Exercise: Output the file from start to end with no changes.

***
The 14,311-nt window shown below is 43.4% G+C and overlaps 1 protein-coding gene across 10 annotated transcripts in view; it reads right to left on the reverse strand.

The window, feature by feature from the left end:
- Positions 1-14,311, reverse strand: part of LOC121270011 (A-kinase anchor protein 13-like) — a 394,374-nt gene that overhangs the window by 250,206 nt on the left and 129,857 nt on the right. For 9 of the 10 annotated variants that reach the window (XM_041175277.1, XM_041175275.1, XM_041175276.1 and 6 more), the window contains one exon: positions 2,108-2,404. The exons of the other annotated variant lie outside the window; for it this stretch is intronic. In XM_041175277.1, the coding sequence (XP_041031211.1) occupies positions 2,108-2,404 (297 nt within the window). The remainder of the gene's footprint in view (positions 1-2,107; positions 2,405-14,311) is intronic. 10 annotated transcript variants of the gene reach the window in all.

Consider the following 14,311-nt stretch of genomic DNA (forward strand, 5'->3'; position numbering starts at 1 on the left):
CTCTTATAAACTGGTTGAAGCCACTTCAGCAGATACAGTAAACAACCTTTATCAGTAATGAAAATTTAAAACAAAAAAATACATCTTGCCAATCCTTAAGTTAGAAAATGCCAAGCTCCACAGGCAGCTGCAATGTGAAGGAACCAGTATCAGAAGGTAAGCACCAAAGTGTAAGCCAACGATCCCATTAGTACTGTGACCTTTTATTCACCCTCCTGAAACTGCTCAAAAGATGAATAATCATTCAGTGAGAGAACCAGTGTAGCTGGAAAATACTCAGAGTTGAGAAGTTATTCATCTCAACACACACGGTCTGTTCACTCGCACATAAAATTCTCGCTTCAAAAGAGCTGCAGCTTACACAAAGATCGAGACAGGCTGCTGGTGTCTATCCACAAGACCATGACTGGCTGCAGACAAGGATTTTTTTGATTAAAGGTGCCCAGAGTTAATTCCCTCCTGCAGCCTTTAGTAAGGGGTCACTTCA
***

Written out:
The 14,311-nt window shown below is 43.4% G+C and overlaps 1 protein-coding gene across 10 annotated transcripts in view; it reads right to left on the reverse strand.

The window, feature by feature from the left end:
- Positions 1-14,311, reverse strand: part of LOC121270011 (A-kinase anchor protein 13-like) — a 394,374-nt gene that overhangs the window by 250,206 nt on the left and 129,857 nt on the right. For 9 of the 10 annotated variants that reach the window (XM_041175277.1, XM_041175275.1, XM_041175276.1 and 6 more), the window contains one exon: positions 2,108-2,404. The exons of the other annotated variant lie outside the window; for it this stretch is intronic. In XM_041175277.1, the coding sequence (XP_041031211.1) occupies positions 2,108-2,404 (297 nt within the window). The remainder of the gene's footprint in view (positions 1-2,107; positions 2,405-14,311) is intronic. 10 annotated transcript variants of the gene reach the window in all.

Consider the following 14,311-nt stretch of genomic DNA (forward strand, 5'->3'; position numbering starts at 1 on the left):
CTCTTATAAACTGGTTGAAGCCACTTCAGCAGATACAGTAAACAACCTTTATCAGTAATGAAAATTTAAAACAAAAAAATACATCTTGCCAATCCTTAAGTTAGAAAATGCCAAGCTCCACAGGCAGCTGCAATGTGAAGGAACCAGTATCAGAAGGTAAGCACCAAAGTGTAAGCCAACGATCCCATTAGTACTGTGACCTTTTATTCACCCTCCTGAAACTGCTCAAAAGATGAATAATCATTCAGTGAGAGAACCAGTGTAGCTGGAAAATACTCAGAGTTGAGAAGTTATTCATCTCAACACACACGGTCTGTTCACTCGCACATAAAATTCTCGCTTCAAAAGAGCTGCAGCTTACACAAAGATCGAGACAGGCTGCTGGTGTCTATCCACAAGACCATGACTGGCTGCAGACAAGGATTTTTTTGATTAAAGGTGCCCAGAGTTAATTCCCTCCTGCAGCCTTTAGTAAGGGGTCACTTCA